Construction claims are getting more complex based on the nature and complexity of construction projects. As everyone within the construction project, including the client, contractors and subcontractors, are trying to reach their goals, expectations may be ruffled.

The direct consequence of these diversified expectations is that conflicts arise. If these contracts are not successfully managed, they can lead to disputes which can negatively impact the successful completion of construction projects. Therefore, claims management is an unavoidable part of construction project management and requires effective management practices. In this article, we will talk about construction claims management.

What is construction claims management?

The objective of the contractor in the construction industry is to perform the work required by the client properly and promptly. On the other hand, the client wishes to pay a reasonable amount for the work performed. However, due to diversified expectations, changes occur, which can lead to disputes.

Common types of construction claims

A construction claim can be described as the assertion of a right from either party, demanding additional time or/and payment due to an action. Claims can originate due to several reasons, including inadequate project planning, change orders, change in scope, errors, contract expediting, omissions or slowdowns. Construction claims management is mitigating all issues surrounding these claims so that both parties are agreeable with the decision.

Common types of construction claims?

Where there are sources of disagreement, it can lead to various construction claims. Listed below are the common types of construction claims:

• Delay claims: This claim arises when a project takes longer than stated in the contract, causing the client to file a claim against the contractor for late completion.
• Acceleration claims: Sometimes, to catch up with the work schedule, the contractor accelerates the work speed by spending more resources or finances. This can lead to disputes because the client has not agreed to the acceleration cost. Additionally, the client may not want to bear the cost of acceleration, causing both parties to accuse each other of the delays.
• Change orders: Sometimes, the client may exert a request for extra work to be done during the project execution without making the written request. Depending upon if the requested change falls under the scope of work or not, disputes can arise.

Construction claims management phases
• Differing site conditions claim: When the site’s actual condition is different from the conditions explained in the contract, the contractor can file a claim.
• Damage claim: During construction activities, the contractor can damage the property, and in such cases, the client can file a claim to retrieve a loss.

Some other construction claims that are not so common include defect claims related to force majeure claims, design and construction, cost overrun claims, non-payment claims or loss of labour productivity claims.

Construction claims management phases

The typical claim management process can be divided into four phases: claim prevention, claim mitigation, claim identification and resolution.

• Claim prevention: This process is activated during contract formulation and at the pre-tender phase of a project and can help the tender management process. To prevent the development of claims and contract documents, a project plan should teach the scope of work and include all detailed requirements related to the project. This is extremely important, as, after the contract award, the opportunity to prevent claims due to misinterpretation of information or lack of clarity comes to an end.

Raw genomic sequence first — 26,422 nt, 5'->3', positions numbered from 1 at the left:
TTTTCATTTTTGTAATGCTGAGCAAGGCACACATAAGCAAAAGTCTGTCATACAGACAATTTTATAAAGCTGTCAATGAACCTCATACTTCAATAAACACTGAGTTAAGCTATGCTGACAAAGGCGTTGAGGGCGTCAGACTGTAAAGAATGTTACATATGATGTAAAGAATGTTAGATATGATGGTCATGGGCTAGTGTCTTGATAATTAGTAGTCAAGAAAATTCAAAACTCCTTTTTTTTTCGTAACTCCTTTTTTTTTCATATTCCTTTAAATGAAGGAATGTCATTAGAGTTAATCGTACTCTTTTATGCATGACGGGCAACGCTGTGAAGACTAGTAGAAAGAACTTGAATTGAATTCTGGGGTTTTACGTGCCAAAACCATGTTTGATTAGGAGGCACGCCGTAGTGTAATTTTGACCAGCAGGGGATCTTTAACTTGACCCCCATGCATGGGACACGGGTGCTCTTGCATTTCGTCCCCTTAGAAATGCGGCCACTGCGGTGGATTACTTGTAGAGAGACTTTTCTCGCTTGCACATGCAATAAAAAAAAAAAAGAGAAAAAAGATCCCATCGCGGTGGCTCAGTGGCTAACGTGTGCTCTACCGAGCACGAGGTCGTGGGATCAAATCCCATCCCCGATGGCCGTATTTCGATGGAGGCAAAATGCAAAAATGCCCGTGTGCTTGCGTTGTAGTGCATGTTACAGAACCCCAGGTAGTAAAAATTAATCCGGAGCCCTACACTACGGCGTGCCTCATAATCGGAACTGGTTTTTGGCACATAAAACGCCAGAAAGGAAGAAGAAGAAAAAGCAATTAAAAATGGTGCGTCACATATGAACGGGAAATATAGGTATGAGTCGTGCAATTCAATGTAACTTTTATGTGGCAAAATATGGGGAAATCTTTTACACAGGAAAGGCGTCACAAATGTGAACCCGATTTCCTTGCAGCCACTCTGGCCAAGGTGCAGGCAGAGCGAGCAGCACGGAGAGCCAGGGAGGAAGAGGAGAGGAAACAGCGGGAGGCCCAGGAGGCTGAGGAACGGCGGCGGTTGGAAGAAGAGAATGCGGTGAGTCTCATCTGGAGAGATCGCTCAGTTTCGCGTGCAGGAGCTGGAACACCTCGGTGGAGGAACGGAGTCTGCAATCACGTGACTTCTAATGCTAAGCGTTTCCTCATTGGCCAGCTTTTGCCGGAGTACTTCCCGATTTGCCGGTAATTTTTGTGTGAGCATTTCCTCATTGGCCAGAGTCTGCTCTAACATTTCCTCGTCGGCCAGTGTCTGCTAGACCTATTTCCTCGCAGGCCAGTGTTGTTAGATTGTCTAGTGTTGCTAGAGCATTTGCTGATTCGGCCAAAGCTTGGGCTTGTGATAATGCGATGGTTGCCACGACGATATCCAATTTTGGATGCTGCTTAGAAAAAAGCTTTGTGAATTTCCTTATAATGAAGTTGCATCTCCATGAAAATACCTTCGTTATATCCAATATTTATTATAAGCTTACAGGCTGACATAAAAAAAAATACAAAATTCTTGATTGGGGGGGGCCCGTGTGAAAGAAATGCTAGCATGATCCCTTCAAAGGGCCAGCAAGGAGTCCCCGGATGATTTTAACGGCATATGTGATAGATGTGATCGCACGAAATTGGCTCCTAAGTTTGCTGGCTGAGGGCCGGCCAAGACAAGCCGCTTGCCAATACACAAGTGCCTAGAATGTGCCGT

• Claim mitigation: Generally, construction activities are performed in highly sensitive and outdoorsy environments. It is better to minimise the possibility of claims arising instead of dealing with claims as they emerge. Hence, to mitigate claims, the contract must include a well-defined scope, clear responsibilities and well-demarcated risks to help reduce the possibility of claims occurrence. Management plans play a vital role in this phase of claim mitigation.

Construction claims management
• Claim identification and qualification: Claim identification can be made by evaluating the scope of work and the provisions within the contract. Inputs such as the scope of work, contract terms, the definition of extra work and the definition of extra time should be requested and evaluated. Once a specific entity is categorised as a claim, it should be identified and fortified. Quantification can include additional payments or time extensions. In this phase, critical path analysis should be done to calculate any potential delays to the project so that additional direct and indirect costs can be identified and calculated.
• Claim resolution: It is a step-by-step process for resolving individual claims. Depending upon the terms of resolution within the contract, possible outcomes can include negotiation, arbitration, mediation and litigation.

We also suggest to read the article “Vibration Hazards In Construction Site” from Edara Apps blog.


Construction claims can have high cost and time impacts on projects; therefore, clients and contractors should establish robust management strategies and systems within their organisations. To be proactive when establishing management strategies, it is vital to be hyper-aware of all causes of conflicts in a construction project. The first thing to avoid claims is to identify, manage and address the root causes of all potential claims. Therefore, the content of tender and contract documents should be analysed carefully to avoid ambiguity.